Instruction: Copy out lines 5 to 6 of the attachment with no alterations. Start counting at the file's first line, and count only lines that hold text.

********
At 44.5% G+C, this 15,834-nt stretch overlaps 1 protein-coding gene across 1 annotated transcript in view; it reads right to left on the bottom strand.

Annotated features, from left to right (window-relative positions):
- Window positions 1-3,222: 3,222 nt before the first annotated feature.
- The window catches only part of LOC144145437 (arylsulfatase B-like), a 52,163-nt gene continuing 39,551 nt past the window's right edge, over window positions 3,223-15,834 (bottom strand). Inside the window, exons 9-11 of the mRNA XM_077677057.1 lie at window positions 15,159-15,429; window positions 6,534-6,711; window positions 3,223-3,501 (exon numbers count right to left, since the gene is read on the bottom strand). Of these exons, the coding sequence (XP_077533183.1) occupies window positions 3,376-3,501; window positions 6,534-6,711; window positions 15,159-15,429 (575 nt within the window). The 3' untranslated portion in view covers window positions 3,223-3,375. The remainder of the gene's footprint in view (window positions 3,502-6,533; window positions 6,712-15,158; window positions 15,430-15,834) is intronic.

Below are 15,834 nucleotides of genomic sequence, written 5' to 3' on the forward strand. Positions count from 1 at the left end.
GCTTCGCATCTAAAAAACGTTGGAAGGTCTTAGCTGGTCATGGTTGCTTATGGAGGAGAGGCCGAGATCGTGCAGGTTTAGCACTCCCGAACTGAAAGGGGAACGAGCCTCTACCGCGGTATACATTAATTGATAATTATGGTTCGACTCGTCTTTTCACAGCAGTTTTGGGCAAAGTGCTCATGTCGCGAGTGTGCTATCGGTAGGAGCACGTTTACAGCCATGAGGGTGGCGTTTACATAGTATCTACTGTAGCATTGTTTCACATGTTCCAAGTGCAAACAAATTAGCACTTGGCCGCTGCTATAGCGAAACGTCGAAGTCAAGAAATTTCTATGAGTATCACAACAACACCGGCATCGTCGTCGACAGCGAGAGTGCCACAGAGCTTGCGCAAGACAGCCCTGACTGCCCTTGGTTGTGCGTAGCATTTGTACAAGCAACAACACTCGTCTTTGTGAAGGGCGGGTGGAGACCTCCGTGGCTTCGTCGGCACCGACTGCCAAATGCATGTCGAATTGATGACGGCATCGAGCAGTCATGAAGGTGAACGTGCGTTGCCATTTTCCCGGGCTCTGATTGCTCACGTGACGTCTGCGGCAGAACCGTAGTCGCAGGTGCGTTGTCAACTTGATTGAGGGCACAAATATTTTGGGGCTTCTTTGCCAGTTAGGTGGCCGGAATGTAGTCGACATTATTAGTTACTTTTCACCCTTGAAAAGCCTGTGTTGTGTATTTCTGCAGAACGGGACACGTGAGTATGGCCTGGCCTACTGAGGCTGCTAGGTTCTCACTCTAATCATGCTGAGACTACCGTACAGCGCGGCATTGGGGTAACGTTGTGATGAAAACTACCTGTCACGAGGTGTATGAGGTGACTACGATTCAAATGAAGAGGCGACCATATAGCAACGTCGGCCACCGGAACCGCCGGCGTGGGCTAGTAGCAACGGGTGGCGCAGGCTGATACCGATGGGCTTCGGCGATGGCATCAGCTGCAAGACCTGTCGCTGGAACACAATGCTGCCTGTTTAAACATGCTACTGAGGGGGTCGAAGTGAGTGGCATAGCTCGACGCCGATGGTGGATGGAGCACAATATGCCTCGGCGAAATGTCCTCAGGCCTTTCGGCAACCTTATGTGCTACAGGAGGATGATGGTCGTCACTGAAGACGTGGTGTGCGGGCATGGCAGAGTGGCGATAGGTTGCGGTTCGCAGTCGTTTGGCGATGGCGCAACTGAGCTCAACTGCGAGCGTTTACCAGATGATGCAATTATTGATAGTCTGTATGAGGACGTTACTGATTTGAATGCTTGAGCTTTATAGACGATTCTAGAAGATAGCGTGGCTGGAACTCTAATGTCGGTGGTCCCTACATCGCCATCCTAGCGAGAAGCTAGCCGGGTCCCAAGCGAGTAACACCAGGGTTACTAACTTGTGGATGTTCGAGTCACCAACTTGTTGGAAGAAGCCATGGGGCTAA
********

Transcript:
Below are 15,834 nucleotides of genomic sequence, written 5' to 3' on the forward strand. Positions count from 1 at the left end.
GCTTCGCATCTAAAAAACGTTGGAAGGTCTTAGCTGGTCATGGTTGCTTATGGAGGAGAGGCCGAGATCGTGCAGGTTTAGCACTCCCGAACTGAAAGGGGAACGAGCCTCTACCGCGGTATACATTAATTGATAATTATGGTTCGACTCGTCTTTTCACAGCAGTTTTGGGCAAAGTGCTCATGTCGCGAGTGTGCTATCGGTAGGAGCACGTTTACAGCCATGAGGGTGGCGTTTACATAGTATCTACTGTAGCATTGTTTCACATGTTCCAAGTGCAAACAAATTAGCACTTGGCCGCTGCTATAGCGAAACGTCGAAGTCAAGAAATTTCTATGAGTATCACAACAACACCGGCATCGTCGTCGACAGCGAGAGTGCCACAGAGCTTGCGCAAGACAGCCCTGACTGCCCTTGGTTGTGCGTAGCATTTGTACAAGCAACAACACTCGTCTTTGTGAAGGGCGGGTGGAGACCTCCGTGGCTTCGTCGGCACCGACTGCCAAATGCATGTCGAATTGATGACGGCATCGAGCAGTCATGAAGGTGAACGTGCGTTGCCATTTTCCCGGGCTCTGATTGCTCACGTGACGTCTGCGGCAGAACCGTAGTCGCAGGTGCGTTGTCAACTTGATTGAGGGCACAAATATTTTGGGGCTTCTTTGCCAGTTAGGTGGCCGGAATGTAGTCGACATTATTAGTTACTTTTCACCCTTGAAAAGCCTGTGTTGTGTATTTCTGCAGAACGGGACACGTGAGTATGGCCTGGCCTACTGAGGCTGCTAGGTTCTCACTCTAATCATGCTGAGACTACCGTACAGCGCGGCATTGGGGTAACGTTGTGATGAAAACTACCTGTCACGAGGTGTATGAGGTGACTACGATTCAAATGAAGAGGCGACCATATAGCAACGTCGGCCACCGGAACCGCCGGCGTGGGCTAGTAGCAACGGGTGGCGCAGGCTGATACCGATGGGCTTCGGCGATGGCATCAGCTGCAAGACCTGTCGCTGGAACACAATGCTGCCTGTTTAAACATGCTACTGAGGGGGTCGAAGTGAGTGGCATAGCTCGACGCCGATGGTGGATGGAGCACAATATGCCTCGGCGAAATGTCCTCAGGCCTTTCGGCAACCTTATGTGCTACAGGAGGATGATGGTCGTCACTGAAGACGTGGTGTGCGGGCATGGCAGAGTGGCGATAGGTTGCGGTTCGCAGTCGTTTGGCGATGGCGCAACTGAGCTCAACTGCGAGCGTTTACCAGATGATGCAATTATTGATAGTCTGTATGAGGACGTTACTGATTTGAATGCTTGAGCTTTATAGACGATTCTAGAAGATAGCGTGGCTGGAACTCTAATGTCGGTGGTCCCTACATCGCCATCCTAGCGAGAAGCTAGCCGGGTCCCAAGCGAGTAACACCAGGGTTACTAACTTGTGGATGTTCGAGTCACCAACTTGTTGGAAGAAGCCATGGGGCTAA